Phantom Secure CEO sold encrypted phones to drug cartels

The CEO of “uncrackable” phone seller, Phantom Secure, has pleaded guilty to helping drug sellers keep their business locked away from the eyes of law enforcement as they distribute narcotics such as cocaine, heroin, and methamphetamine to locations around the world.

The DOJ announced on Tuesday that in his plea agreement, Vincent Ramos admitted that he and his fellow Phantom cronies – Kim Augustus Rodd, Younes Nasri, Michael Gamboa and Christopher Poquiz, all of whom are still on the run – kept their servers in Panama and Hong Kong and used virtual proxy servers to disguise their physical locations. They also remotely wiped devices seized by law enforcement.

Ramos used digital currencies, including Bitcoin, to do business in a way that would protect customers’ anonymity and launder Phantom Secure’s proceeds. Ramos admitted that at least 450 kilograms of cocaine were distributed using Phantom Secure devices.

As part of his guilty plea, Ramos agreed to an $80 million forfeiture money judgment as well as the forfeiture of tens of millions of dollars in identified assets, ranging from bank accounts worldwide, to houses, to a Lamborghini, to cryptocurrency accounts, to gold coins. Ramos also agreed to forfeit the server licenses and over 150 domains that were being used to operate the Phantom Secure network, enabling it to send and receive encrypted messages for criminals.

The five Phantom execs have been charged with racketeering and conspiring to import and distribute controlled substances around the world: specifically, the drug cartels that used their phones sold narcotics in the US, Australia, Mexico, Canada, Thailand and Europe.

In March, the US Department of Justice (DOJ) indicted the five Phantom execs.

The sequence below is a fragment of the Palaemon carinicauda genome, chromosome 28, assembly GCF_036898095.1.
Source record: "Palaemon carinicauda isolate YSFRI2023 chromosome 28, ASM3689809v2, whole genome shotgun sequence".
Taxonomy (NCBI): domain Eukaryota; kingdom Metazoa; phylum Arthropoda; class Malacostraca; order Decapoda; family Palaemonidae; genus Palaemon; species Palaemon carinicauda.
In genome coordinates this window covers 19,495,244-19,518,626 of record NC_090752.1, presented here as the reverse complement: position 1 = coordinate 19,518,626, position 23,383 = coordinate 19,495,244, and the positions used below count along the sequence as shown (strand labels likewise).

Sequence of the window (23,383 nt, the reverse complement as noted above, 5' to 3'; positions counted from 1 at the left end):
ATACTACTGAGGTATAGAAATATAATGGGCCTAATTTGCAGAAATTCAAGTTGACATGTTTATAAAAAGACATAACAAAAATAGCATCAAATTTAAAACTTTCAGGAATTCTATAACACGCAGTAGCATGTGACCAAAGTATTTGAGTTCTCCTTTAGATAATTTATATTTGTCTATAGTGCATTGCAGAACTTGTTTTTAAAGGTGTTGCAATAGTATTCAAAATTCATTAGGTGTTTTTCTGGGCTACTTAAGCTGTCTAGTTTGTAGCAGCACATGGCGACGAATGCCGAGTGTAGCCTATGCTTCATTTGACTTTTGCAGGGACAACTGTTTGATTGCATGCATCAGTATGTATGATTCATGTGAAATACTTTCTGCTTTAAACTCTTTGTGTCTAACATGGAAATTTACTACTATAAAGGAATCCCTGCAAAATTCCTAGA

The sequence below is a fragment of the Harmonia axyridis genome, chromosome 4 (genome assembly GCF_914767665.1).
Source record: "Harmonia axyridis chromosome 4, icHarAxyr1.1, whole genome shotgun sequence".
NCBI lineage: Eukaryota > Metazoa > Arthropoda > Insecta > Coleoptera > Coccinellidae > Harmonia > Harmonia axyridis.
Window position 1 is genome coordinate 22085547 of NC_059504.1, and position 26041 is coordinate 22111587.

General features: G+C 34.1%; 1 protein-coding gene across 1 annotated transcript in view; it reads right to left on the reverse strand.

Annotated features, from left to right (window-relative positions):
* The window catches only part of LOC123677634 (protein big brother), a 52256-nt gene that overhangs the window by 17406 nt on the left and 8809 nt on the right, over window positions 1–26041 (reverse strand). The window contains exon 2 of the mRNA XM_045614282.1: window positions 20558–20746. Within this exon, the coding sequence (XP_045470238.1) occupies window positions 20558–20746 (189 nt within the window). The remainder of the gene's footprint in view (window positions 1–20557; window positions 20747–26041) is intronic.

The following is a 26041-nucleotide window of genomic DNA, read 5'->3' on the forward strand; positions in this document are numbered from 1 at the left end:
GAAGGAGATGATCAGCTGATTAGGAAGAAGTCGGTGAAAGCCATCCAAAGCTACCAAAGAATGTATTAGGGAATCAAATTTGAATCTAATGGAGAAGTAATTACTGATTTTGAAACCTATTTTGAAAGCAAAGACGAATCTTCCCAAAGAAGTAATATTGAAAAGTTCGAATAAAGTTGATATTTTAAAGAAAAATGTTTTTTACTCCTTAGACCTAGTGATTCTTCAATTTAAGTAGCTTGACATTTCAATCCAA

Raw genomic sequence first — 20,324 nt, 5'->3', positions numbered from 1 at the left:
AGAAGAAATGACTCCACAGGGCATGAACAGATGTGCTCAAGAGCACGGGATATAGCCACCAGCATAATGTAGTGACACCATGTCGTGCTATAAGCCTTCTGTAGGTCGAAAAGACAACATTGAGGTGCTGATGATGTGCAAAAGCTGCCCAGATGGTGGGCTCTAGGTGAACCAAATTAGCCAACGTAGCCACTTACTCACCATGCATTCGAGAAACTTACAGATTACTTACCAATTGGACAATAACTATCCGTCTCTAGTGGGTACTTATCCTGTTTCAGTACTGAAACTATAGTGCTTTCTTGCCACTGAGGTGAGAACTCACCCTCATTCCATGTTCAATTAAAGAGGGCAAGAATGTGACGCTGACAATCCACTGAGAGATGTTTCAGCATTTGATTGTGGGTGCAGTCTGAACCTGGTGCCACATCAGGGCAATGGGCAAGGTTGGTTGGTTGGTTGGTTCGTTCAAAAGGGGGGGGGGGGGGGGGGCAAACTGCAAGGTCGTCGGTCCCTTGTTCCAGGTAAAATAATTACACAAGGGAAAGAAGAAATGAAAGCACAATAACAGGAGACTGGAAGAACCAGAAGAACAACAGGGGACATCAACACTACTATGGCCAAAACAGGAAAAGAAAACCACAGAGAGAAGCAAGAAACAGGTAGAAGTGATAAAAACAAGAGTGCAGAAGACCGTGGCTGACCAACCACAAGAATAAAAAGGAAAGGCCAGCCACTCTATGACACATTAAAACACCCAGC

According to the FBI’s criminal complaint, a Phantom Secure device whose hardware and software had been modified – including the technology that enables voice communication, microphone, GPS navigation, camera, internet access and Messenger service – cost between $2,000 to $3,000 for a six-month subscription.

You couldn’t become a client until a current, trusted subscriber vouched for you – a strategy likely meant to keep the company from being infiltrated by law enforcement agents, the FBI said.

That strategy ultimately failed: investigators managed to infiltrate the company and eavesdrop on conversations between drug dealers and Ramos while working toward a cocaine bust in southern California. The bust involved agents around the world, including in the US, Canada (where Phantom Secure is based), Australia, Panama, Hong Kong and Thailand.

The investigation involved a suspect who allegedly used the devices to coordinate shipments of thousands of kilos of cocaine and other drugs. At the time, Vice reported that the allegations included members of the notorious Sinaloa drug cartel in Mexico having used Phantom’s devices, and that the “upper echelon members” of transnational criminal groups have bought Phantom phones.

Ramos is set to be sentenced on 17 December in San Diego. He’s facing a maximum of 20 years in prison and a $250,000 fine, though maximum sentences are rarely handed down.

Encryption and law-breaking are not synonymous

This is one of the instances where the FBI and other law enforcement agencies have proved to be right: encryption does sometimes make it tougher to catch crooks.

More often, it serves to protect data privacy on behalf of law-abiding citizens. Unfortunately, but not surprisingly, law enforcement heads too often seek to connect the proliferation of end-to-end encryption with the battle against terrorists or criminals who use encryption to hide their tracks.

Take CIA Director Mike Pompeo: he marked the one-year anniversary of his swearing-in by offering a glimpse into the agency’s thinking on data encryption and cybersecurity. Speaking at the American Enterprise Institute, Pompeo said that granted, the clandestine agency is still “doing pretty good collecting signals intelligence,” despite the proliferation of end-to-end encryption. Still, he said, that doesn’t mean it doesn’t want more:

[Our success] does not foreclose the absolute imperative that we continue to improve our capacity to collect human intelligence.

Cyber is another vector – it’s not a threat of its own, but it is a means by which many non-nation-state actors can inflict incredible costs on the United States of America.

Or, as Pompeo once wrote:

The use of strong encryption in personal communications may itself be a red flag.

In the case of drug cartels, yes, the use of encryption can be a red flag. But encryption and law-breaking are far from synonymous. In the case of digitally arming yourself for defensive purposes, encryption is not a red flag: it’s simply a smart move.